User development of computer-based applications (UDA) is a new phenomenon in organizations, and can provide benefits for both users and for data processing departments. The benefits of UDA to DP departments are consi.dered in this paper. The UDA literature suggests that the DP departments can expect to receive two major types of benefits: the backlog of DP appl ication devel opment projects shoul d decrease, and the proportion of DP resources spent on application maintenance should be reduced. However, this study, which was carried out in ten 1 arge Canadian business fi rms, ,found that in no instances were these factors cited by senior.pP managers as primary success considerations. In most cases, these managers felt that UDA might have some effect on the amount of DP resources devoted to perfective maintenance or on the porti on of the backl og which consi sts of smaller, "one-shot" appl ications. However, in ng instances had the DP managers attempted to measure these factors. More importantly, the decrease of the appl ications backl og and the decrease of the maintenance load were not perceived by the DP executives as being important components of UDA success. Rather, these DP managers were mainly interested in being able to demonstrate that the appl ications devel oped by users are of demonstrabl e, tangi bl e benefit to the organization, and that the users themselves are satisfied with the UDA services made avail abl e to them via the DP department. These findings are summarized in Table 1. This study also found that the eval uation of the tangibl e benefits to be derived from UDA activities was a critical issue for DP managers. In the paper, a simple evaluation framework, derived from an earlier model by Keen, is proposed and illustrated with experiential data drawn from the companies studied. The framework is useful in explaining why some DP departments are successful in their evaluations .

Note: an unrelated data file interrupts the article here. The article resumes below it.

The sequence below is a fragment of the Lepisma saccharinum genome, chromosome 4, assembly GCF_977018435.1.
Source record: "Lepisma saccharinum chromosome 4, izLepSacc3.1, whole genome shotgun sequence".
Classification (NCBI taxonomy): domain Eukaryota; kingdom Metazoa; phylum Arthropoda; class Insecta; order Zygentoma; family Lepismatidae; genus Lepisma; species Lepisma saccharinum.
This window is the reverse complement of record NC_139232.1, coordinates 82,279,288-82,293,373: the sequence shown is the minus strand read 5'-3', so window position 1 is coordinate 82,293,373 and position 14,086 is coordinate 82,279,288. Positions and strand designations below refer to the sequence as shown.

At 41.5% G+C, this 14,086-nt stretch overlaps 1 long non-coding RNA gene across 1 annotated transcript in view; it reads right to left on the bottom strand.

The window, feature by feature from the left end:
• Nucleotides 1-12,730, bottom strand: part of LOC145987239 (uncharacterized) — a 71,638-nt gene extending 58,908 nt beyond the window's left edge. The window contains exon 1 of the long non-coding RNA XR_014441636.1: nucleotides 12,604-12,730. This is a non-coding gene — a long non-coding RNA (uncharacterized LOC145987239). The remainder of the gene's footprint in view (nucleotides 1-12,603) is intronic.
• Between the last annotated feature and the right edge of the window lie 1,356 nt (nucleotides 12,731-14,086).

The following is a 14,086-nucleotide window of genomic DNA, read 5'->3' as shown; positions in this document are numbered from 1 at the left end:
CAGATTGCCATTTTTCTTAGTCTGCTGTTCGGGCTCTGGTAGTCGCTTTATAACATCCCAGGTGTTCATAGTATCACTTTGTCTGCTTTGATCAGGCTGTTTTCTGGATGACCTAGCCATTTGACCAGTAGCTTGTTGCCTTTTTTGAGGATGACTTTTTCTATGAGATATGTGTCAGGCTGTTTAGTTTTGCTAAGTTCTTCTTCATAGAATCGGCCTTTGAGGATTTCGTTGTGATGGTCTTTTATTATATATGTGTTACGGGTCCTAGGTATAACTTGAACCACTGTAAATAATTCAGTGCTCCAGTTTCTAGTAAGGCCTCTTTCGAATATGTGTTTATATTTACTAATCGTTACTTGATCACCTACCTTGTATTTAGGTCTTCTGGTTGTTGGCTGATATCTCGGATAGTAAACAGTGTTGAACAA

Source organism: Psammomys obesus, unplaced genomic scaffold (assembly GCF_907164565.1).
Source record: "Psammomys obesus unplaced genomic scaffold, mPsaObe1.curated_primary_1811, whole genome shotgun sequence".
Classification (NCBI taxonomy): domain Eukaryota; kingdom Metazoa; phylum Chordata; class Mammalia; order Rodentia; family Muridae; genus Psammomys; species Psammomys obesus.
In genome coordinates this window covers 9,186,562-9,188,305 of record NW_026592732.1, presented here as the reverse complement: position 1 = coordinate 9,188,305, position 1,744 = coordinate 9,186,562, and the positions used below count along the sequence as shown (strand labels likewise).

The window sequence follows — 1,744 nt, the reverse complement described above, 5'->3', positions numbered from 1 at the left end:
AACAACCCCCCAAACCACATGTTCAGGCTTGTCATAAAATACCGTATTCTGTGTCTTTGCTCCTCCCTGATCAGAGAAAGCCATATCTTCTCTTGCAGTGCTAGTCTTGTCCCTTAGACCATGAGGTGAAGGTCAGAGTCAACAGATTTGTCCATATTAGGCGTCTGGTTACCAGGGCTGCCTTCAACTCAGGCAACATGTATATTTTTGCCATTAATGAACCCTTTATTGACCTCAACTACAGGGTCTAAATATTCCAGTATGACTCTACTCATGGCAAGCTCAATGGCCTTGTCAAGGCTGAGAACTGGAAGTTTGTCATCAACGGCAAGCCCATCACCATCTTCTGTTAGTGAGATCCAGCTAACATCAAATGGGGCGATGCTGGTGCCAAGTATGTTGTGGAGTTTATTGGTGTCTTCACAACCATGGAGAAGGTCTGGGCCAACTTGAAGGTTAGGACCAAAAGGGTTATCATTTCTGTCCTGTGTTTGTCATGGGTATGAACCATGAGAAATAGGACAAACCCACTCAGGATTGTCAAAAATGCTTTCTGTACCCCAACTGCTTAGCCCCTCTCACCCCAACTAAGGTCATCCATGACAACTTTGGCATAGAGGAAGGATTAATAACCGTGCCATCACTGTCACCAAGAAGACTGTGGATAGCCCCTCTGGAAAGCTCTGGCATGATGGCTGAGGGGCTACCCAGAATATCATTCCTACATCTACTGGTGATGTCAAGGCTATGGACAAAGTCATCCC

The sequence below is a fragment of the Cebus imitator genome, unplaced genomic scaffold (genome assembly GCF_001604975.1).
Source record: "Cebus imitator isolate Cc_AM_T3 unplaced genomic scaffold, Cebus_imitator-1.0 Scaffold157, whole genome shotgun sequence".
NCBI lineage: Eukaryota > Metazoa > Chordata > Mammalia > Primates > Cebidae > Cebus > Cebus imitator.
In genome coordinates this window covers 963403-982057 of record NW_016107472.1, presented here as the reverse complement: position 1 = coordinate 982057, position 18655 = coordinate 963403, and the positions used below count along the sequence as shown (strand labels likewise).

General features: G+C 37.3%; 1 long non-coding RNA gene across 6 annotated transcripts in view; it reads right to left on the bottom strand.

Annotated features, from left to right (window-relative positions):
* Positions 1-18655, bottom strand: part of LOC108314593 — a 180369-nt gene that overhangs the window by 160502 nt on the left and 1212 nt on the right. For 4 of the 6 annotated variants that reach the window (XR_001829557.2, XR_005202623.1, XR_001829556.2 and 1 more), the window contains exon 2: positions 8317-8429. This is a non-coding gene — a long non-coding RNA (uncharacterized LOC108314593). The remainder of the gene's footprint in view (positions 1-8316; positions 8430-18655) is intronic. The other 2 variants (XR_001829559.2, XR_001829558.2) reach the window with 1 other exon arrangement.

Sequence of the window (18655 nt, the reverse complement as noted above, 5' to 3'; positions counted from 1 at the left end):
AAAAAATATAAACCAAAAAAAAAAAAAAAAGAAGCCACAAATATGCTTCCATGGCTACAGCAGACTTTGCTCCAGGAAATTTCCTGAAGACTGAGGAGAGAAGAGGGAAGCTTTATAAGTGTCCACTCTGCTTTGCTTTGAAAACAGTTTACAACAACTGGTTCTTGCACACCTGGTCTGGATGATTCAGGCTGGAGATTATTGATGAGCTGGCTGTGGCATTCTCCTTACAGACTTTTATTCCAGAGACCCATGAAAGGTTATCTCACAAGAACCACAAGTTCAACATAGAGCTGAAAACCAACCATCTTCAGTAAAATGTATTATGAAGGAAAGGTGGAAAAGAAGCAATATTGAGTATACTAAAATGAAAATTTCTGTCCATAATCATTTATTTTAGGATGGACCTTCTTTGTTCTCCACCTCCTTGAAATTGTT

Finally, an argument is presented that users themselves, not the DP department staf f, shoul d be hel d di rectly responsible for demonstrating that the appl ications they develop are cost beneficial to the firm. Implications of this argument include: (1) that DP departments charge users for the use of computing resources; (2) the proper rol e of the DP department in UDA eval uati on is that of advisor.
Rivard, Suzanne and Huff, Sid L., "User Developed Applications: Evaluation of Success From the DP Department Perspective" (1983). ICIS 1983 Proceedings. 1.